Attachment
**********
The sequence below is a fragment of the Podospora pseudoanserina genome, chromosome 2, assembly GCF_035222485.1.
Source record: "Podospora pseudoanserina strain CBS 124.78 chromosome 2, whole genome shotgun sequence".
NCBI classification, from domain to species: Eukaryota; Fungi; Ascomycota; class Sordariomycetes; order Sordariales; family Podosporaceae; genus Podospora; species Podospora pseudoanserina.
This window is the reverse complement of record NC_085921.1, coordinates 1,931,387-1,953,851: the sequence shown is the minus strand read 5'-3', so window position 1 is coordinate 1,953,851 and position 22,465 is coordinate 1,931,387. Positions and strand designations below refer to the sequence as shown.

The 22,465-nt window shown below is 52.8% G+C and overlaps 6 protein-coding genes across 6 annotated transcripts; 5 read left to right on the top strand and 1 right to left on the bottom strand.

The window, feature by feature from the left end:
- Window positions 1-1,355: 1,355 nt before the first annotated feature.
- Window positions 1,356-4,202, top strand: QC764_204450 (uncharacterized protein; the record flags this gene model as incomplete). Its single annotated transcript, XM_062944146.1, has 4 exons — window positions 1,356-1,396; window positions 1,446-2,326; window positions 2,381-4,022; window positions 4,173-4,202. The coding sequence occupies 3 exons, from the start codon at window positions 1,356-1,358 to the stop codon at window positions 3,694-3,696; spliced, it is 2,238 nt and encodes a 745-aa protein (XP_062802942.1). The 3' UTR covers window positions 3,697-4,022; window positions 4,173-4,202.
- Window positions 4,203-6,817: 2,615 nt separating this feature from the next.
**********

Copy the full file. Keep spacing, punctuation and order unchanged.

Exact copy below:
The sequence below is a fragment of the Podospora pseudoanserina genome, chromosome 2, assembly GCF_035222485.1.
Source record: "Podospora pseudoanserina strain CBS 124.78 chromosome 2, whole genome shotgun sequence".
NCBI classification, from domain to species: Eukaryota; Fungi; Ascomycota; class Sordariomycetes; order Sordariales; family Podosporaceae; genus Podospora; species Podospora pseudoanserina.
This window is the reverse complement of record NC_085921.1, coordinates 1,931,387-1,953,851: the sequence shown is the minus strand read 5'-3', so window position 1 is coordinate 1,953,851 and position 22,465 is coordinate 1,931,387. Positions and strand designations below refer to the sequence as shown.

The 22,465-nt window shown below is 52.8% G+C and overlaps 6 protein-coding genes across 6 annotated transcripts; 5 read left to right on the top strand and 1 right to left on the bottom strand.

The window, feature by feature from the left end:
- Window positions 1-1,355: 1,355 nt before the first annotated feature.
- Window positions 1,356-4,202, top strand: QC764_204450 (uncharacterized protein; the record flags this gene model as incomplete). Its single annotated transcript, XM_062944146.1, has 4 exons — window positions 1,356-1,396; window positions 1,446-2,326; window positions 2,381-4,022; window positions 4,173-4,202. The coding sequence occupies 3 exons, from the start codon at window positions 1,356-1,358 to the stop codon at window positions 3,694-3,696; spliced, it is 2,238 nt and encodes a 745-aa protein (XP_062802942.1). The 3' UTR covers window positions 3,697-4,022; window positions 4,173-4,202.
- Window positions 4,203-6,817: 2,615 nt separating this feature from the next.